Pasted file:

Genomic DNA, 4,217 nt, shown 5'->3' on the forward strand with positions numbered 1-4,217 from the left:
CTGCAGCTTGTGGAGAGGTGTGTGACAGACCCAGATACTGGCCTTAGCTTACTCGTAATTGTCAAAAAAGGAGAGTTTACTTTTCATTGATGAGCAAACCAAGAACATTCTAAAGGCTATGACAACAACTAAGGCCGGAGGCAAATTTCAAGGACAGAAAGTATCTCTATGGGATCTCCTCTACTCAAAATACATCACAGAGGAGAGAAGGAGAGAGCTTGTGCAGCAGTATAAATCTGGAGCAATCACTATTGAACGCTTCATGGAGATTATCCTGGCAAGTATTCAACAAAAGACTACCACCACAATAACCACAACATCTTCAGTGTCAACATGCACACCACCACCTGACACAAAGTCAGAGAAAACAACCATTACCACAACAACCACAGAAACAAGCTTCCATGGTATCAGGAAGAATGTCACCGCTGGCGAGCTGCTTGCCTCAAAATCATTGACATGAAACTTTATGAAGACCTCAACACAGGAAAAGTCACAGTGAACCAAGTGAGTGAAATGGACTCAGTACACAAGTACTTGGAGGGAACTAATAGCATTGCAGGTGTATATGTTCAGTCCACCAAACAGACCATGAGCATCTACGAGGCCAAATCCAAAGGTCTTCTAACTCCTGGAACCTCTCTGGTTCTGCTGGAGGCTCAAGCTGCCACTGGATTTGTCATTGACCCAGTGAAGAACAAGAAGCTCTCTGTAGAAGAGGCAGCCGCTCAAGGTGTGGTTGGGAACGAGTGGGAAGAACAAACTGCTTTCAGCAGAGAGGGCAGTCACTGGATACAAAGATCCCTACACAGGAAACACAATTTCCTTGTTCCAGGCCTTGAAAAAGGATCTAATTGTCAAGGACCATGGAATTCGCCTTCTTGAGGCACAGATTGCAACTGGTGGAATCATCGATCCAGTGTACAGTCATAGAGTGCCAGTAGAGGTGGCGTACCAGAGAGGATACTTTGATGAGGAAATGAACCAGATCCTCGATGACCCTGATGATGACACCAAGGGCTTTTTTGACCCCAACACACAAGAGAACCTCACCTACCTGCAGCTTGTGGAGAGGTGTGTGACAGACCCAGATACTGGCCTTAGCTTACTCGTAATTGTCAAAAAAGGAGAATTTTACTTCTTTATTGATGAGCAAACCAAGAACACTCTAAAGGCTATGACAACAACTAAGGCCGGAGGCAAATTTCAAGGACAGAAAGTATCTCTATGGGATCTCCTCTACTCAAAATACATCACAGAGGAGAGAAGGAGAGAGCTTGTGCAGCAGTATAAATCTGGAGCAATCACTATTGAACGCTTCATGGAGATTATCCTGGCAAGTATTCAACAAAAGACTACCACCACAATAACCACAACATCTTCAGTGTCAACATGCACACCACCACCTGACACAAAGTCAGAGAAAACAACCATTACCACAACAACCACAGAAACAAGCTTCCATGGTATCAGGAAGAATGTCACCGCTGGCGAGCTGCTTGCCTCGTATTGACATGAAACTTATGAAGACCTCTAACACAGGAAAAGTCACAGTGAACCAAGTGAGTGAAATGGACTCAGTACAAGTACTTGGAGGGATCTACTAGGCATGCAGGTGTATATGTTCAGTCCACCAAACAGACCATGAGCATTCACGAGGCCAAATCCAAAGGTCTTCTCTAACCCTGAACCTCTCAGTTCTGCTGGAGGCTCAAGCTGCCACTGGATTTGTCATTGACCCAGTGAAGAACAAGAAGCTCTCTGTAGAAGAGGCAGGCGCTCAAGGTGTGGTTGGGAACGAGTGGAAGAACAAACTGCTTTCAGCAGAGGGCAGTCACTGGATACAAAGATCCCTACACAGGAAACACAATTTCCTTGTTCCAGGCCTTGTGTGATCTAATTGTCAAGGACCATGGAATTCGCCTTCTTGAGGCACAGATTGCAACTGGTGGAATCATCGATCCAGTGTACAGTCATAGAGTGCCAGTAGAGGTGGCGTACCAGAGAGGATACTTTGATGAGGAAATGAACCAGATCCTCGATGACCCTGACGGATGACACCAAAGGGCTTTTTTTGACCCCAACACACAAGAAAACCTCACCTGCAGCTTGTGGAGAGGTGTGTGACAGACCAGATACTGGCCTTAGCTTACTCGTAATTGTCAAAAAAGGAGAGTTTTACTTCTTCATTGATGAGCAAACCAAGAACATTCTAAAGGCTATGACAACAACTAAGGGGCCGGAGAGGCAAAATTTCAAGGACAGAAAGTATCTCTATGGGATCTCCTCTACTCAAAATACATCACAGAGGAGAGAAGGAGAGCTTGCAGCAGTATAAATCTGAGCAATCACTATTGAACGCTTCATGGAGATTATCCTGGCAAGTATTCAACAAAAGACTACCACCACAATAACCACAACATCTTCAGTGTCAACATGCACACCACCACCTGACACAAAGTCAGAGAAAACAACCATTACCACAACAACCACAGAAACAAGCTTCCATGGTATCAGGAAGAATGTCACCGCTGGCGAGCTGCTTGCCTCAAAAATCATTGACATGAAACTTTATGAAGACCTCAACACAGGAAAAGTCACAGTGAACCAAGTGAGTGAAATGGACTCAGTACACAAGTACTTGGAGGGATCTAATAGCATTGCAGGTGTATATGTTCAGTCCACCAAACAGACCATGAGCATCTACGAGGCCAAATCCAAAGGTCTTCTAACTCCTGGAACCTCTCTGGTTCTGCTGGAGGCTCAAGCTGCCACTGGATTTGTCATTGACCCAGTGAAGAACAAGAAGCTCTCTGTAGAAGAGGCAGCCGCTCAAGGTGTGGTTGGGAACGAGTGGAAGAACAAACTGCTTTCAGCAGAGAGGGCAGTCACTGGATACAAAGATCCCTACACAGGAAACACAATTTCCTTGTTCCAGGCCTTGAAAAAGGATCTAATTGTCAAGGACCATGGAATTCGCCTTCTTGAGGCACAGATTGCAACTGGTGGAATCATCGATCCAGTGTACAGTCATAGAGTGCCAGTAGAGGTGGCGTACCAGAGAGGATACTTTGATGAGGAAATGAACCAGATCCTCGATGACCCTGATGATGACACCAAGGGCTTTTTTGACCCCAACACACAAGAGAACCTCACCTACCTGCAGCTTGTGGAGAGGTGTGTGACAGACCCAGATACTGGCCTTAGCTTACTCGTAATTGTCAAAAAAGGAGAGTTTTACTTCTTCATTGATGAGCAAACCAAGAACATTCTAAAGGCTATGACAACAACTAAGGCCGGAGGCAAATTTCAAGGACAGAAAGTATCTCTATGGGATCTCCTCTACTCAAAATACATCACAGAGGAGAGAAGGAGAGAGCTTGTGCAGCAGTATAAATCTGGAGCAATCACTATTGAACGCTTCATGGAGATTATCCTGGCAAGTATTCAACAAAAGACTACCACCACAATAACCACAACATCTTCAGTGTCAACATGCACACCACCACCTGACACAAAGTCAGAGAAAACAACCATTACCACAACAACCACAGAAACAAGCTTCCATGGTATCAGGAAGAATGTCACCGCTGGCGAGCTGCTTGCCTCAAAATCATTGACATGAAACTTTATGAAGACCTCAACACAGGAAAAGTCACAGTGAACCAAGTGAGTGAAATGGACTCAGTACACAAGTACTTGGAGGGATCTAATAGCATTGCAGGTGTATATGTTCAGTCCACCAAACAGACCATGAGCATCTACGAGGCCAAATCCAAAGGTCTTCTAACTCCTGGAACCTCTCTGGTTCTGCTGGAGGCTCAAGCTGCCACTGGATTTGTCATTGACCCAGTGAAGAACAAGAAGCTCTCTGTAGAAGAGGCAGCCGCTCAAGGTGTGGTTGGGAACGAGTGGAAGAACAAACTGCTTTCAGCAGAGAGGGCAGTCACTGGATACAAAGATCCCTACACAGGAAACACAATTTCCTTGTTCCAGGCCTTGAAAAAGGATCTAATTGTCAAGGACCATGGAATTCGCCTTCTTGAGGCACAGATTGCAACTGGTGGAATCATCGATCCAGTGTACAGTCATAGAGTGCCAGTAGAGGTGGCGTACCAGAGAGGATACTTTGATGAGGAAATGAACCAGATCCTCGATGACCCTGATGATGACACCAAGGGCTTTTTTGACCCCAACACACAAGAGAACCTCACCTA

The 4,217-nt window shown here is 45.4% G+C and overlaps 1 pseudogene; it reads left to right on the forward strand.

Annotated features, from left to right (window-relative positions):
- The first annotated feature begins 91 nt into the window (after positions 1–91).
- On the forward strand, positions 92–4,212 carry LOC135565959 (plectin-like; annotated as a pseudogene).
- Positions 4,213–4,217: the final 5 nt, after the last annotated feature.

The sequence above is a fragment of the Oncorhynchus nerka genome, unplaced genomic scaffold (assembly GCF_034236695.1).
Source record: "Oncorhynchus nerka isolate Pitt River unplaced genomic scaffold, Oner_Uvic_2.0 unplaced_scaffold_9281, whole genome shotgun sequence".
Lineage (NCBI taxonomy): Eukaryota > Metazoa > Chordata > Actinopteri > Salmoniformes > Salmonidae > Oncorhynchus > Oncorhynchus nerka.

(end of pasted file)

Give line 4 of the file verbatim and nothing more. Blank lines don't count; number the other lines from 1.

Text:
Annotated features, from left to right (window-relative positions):